Wijith DeChickera watches military parades pass by and wonders whether meritocracy, technocracy and  a militarised bureaucracy are de rigueur

The past month proved we live in the best of times, the worst of times. In this ‘tale of two cities,’ there are as many types of citizens and their worldviews. On the one hand, there are the eternal optimists – for whatever reason – for whom the glass is half full because of the sea change that seems to have swept over the uppermost echelons of government.

But on the other, cynics and sceptics – each with their own insights or axes to grind – see ‘the usual suspects’ skulking in the background (and sometimes at the national forefront as well…). That the honeymoon period dreams on is nowhere more evident than in corporate Sri Lanka, which by and large seems to have pinned its hopes on a ‘technocratic’ ‘meritocratic’ presidency to right the ship of state.

Maybe some of those wearing rose-tinted glasses would have been given cause to change their mind after a slew of not so fair or savvy appointments as an encore to an encouraging early start where key state enterprises were entrusted to sterling hands. Perhaps other grouses – issues of ostensible ethnic chauvinism – also rankle.

There is a mixed bag to sift and sort in the early part of the new government’s innings. Not for the first time in the tandem of island politics, the national side’s skipper and its deputy – though on the same team (in more senses than one) – seem prone to bat at odds with each other or even run their partner out.

The captain by his style of play deep in the field has shown that an iron fist in a surprisingly velvet glove may work wonders at reforming a traditionally lethargic and lacklustre bureaucracy. His vice captain sadly is still politicking.

To be fair, it’s still early days where political favours need paying off, which may explain those egregious choices of legislators to accompany the prime minister on his recent tour of India.

Also in contention is the outcome of a certain forensic audit. Not to be difficult but I’ll eat my hat and be considered a mad March hare like those rollicking schoolboys at their respective ‘big matches’ if any major player in the decades-long and ongoing Central Bank heist in broad daylight is arraigned, arrested and actually put away. We don’t play cricket.

MARTIAL OVERTONES Be that as it may, Sri Lanka is now evidently playing in the major league. An interesting occurrence at the Independence Day celebrations signalled to a watching world that an island nation fiercer than ever about its sovereignty was not afraid to deviate from a multi-aligned foreign policy in the making.

The presence of a Russian General of the Army as an honoured guest – arriving in state in a vehicle marked with five stars, no less – would have sent out ripples among the diplomatic community seated incognito.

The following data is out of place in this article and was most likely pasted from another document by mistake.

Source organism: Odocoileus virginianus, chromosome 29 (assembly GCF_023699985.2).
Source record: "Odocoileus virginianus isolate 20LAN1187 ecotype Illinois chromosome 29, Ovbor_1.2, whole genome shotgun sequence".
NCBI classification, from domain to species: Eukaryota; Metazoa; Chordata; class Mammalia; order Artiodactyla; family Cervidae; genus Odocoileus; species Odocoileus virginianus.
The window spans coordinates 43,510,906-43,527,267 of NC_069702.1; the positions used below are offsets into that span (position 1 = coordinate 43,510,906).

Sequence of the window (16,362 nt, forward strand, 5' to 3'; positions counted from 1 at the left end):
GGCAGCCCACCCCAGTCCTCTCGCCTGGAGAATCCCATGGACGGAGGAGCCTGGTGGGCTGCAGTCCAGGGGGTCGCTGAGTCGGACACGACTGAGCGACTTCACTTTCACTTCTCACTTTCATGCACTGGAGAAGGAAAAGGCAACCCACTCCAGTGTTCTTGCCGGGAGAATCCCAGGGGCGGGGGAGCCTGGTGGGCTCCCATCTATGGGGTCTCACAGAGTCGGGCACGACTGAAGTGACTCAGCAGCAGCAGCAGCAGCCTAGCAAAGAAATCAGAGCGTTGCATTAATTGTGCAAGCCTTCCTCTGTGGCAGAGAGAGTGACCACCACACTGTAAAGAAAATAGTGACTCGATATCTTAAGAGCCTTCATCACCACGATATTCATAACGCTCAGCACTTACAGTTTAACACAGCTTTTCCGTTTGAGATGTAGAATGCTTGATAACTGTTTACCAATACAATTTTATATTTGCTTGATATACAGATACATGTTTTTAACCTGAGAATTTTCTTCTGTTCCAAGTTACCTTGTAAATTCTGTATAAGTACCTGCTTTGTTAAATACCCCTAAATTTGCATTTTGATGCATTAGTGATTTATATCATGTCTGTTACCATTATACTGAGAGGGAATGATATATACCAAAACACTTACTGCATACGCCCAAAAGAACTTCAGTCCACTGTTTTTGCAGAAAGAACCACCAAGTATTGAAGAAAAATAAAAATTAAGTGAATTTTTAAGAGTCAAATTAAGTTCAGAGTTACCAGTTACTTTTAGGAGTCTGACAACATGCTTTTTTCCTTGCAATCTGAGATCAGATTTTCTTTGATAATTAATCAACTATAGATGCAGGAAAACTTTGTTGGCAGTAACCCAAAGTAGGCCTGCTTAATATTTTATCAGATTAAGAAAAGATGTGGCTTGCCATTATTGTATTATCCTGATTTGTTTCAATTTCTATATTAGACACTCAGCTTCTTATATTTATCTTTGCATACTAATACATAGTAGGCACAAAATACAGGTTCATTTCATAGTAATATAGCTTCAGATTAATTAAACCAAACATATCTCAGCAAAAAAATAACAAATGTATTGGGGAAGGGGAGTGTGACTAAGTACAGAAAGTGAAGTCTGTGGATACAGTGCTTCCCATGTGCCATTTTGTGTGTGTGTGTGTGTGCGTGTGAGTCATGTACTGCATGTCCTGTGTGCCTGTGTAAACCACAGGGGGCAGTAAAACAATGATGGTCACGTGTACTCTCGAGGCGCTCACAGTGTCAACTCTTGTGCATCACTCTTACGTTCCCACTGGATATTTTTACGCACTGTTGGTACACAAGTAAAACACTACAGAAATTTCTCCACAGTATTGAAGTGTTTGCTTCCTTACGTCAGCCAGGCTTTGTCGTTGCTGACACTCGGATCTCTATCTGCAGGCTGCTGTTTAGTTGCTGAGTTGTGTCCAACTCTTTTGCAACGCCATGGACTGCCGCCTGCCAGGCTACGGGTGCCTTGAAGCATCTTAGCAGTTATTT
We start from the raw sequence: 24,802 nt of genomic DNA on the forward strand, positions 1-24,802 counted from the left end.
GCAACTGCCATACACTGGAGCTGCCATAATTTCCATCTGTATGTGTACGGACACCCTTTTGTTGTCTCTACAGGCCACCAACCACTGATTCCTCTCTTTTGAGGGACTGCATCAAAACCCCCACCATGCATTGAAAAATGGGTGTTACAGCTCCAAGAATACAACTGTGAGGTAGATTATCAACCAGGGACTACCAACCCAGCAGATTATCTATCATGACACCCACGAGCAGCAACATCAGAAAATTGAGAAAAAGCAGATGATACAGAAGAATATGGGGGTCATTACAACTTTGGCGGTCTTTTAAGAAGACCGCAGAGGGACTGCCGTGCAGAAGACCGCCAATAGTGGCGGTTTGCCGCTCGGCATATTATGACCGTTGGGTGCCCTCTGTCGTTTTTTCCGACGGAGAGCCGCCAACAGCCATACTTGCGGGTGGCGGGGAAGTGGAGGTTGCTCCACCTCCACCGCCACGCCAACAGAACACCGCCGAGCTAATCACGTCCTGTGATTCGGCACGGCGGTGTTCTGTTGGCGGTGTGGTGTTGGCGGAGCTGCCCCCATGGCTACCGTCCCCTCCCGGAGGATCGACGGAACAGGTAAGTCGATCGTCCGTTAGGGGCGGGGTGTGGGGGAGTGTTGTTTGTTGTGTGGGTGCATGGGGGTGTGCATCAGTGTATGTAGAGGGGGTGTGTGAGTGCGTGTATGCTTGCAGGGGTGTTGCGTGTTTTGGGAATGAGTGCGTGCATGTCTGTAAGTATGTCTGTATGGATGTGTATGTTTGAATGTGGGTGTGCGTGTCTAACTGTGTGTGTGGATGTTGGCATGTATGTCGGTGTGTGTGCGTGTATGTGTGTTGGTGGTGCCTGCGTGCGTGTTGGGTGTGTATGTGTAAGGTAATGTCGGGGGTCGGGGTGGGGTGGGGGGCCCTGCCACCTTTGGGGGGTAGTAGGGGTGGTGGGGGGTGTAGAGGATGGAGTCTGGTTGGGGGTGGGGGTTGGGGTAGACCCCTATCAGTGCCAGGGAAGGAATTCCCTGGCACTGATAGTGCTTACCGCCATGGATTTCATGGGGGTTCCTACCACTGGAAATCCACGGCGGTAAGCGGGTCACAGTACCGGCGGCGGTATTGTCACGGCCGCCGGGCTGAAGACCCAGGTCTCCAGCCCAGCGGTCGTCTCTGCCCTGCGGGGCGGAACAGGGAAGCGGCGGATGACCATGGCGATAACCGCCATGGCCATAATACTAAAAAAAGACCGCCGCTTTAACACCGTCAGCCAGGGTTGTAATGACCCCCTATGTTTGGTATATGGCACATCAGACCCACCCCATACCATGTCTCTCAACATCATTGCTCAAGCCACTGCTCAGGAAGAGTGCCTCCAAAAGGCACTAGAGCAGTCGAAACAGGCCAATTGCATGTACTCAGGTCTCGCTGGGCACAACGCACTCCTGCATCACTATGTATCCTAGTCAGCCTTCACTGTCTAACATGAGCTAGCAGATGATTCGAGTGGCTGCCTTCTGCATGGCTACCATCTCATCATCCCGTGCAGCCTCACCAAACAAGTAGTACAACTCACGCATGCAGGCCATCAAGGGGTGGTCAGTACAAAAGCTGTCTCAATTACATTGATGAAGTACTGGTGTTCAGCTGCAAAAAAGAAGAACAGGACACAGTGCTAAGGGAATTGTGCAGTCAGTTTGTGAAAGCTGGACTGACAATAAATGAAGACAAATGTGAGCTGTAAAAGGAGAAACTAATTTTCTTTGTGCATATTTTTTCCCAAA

In the past, our developing nation has courted the US under former president J. R. Jayewardene, led the Non-Aligned Movement under erstwhile premier Sirimavo Bandaranaike and responded favourably to China’s overtures under a previous Rajapaksa presidency.

Now, it would appear that heir of the former Soviet Union – an ally in the war of attrition against our long-drawn-out terrorist insurrection – is a favoured friend. On top of a recent visit by Russia’s foreign minister, this may signify more than an isolated incident.

MANDARIN OVERTURES Of course, the prime minister’s recent visit to India struck more than a chord with a national minded ‘Big Brother.’ Premier Mahinda Rajapaksa and his counterpart Prime Minister Narendra Modi have more in common in terms of driving a nationa-listic agenda apiece.

While the former’s strong indication is that a debt beleaguered nation looks to its neighbour to extricate it from a Chinese puzzle, a bad taste remains over miscreant MPs being part of the official entourage. Smacks of impunity under an old political culture?

MARCHING ORDERS Why embarrassments to the state of executive discipline and blots on the national escutcheon continue to be favoured by the prime minister’s good offices may prove to be a sticking point post parliamentary elections.

It remains to be seen if a lean mean presidency can cohabit with a feudalistic legislature where it’s not who you are but whom you know that counts in running – do I mean ‘ruining’? – the state of the nation.

If President Gotabaya Rajapaksa has half as much amour propre for parliamentary protocol as he exhibited to regimental colours at the military parade on 4 February, those hooligans in the house may soon be decorated with ‘the order of the boot.’

With that said, until the general election is done and dusted, don’t hold your breath that the prevailing political culture will experience a much needed detox anytime soon. Or indeed, that the ethos of investigating lapses under previous regimes would collar major white-collar criminals, high-ranking state officials or anyone other than small fry political opponents.

Of course, we could be proven pleasantly wrong and justice done by all parties concerned. Only time will tell as the electoral clock counts down.

An island nation fiercer than ever about its sovereignty was not afraid to deviate from a multi-aligned foreign policy in the making